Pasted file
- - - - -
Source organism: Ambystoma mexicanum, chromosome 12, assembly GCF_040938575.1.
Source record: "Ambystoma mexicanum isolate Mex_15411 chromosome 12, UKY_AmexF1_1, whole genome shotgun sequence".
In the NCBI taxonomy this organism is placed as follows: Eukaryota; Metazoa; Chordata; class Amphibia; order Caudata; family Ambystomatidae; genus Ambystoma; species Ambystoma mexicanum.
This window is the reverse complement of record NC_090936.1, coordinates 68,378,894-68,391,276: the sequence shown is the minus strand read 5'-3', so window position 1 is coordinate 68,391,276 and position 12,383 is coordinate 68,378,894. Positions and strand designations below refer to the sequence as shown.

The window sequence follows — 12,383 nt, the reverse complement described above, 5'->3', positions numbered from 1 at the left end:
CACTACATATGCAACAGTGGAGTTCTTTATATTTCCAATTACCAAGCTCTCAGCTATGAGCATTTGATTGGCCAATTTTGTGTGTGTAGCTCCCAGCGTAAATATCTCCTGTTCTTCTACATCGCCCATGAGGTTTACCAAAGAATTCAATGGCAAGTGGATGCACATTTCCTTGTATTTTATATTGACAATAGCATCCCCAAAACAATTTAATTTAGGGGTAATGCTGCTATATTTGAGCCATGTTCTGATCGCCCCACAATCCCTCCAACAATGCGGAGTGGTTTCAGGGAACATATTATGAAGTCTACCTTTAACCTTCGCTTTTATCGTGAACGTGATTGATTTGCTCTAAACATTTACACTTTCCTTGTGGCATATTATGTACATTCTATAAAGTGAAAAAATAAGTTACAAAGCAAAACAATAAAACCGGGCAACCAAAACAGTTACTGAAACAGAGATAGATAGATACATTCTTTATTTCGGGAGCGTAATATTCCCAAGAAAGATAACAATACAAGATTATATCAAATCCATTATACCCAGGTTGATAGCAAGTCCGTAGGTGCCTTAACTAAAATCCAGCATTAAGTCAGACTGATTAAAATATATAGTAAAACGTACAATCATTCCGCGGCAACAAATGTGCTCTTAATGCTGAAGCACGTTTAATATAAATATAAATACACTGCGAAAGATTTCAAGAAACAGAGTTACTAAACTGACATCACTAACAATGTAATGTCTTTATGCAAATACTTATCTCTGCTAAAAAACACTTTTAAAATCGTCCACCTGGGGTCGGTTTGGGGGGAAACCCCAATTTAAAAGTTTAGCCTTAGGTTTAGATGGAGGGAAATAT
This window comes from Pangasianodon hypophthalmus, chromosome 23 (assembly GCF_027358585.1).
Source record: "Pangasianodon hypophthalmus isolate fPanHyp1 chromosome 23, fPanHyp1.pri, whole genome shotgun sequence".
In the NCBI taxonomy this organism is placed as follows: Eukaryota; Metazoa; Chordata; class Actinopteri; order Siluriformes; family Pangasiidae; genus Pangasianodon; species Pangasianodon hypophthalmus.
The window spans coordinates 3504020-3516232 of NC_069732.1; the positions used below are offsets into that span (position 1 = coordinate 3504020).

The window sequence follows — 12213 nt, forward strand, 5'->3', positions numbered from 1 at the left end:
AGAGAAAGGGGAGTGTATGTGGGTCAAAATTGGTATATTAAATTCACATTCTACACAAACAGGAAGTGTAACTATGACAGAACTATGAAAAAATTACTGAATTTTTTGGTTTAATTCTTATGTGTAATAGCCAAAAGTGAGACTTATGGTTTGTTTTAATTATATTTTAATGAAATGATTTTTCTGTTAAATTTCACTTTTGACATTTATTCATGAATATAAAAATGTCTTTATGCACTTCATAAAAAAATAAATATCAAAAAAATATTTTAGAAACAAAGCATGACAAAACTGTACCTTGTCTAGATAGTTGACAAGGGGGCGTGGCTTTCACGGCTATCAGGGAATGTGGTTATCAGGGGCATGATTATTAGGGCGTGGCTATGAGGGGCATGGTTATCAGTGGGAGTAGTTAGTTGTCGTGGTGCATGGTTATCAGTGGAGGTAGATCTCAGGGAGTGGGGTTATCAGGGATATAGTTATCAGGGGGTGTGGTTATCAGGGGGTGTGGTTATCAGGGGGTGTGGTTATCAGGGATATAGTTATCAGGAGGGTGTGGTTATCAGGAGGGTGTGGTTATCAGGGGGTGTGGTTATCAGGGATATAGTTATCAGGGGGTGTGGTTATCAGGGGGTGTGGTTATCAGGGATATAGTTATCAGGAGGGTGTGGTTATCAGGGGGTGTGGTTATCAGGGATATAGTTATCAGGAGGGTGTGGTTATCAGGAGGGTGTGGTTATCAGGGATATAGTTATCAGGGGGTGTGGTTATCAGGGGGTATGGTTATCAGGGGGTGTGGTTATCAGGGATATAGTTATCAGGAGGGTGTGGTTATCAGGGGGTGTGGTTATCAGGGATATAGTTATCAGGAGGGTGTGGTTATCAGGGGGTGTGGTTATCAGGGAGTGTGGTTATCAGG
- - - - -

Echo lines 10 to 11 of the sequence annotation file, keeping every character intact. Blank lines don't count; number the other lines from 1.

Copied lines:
The window spans coordinates 3504020-3516232 of NC_069732.1; the positions used below are offsets into that span (position 1 = coordinate 3504020).

The window sequence follows — 12213 nt, forward strand, 5'->3', positions numbered from 1 at the left end: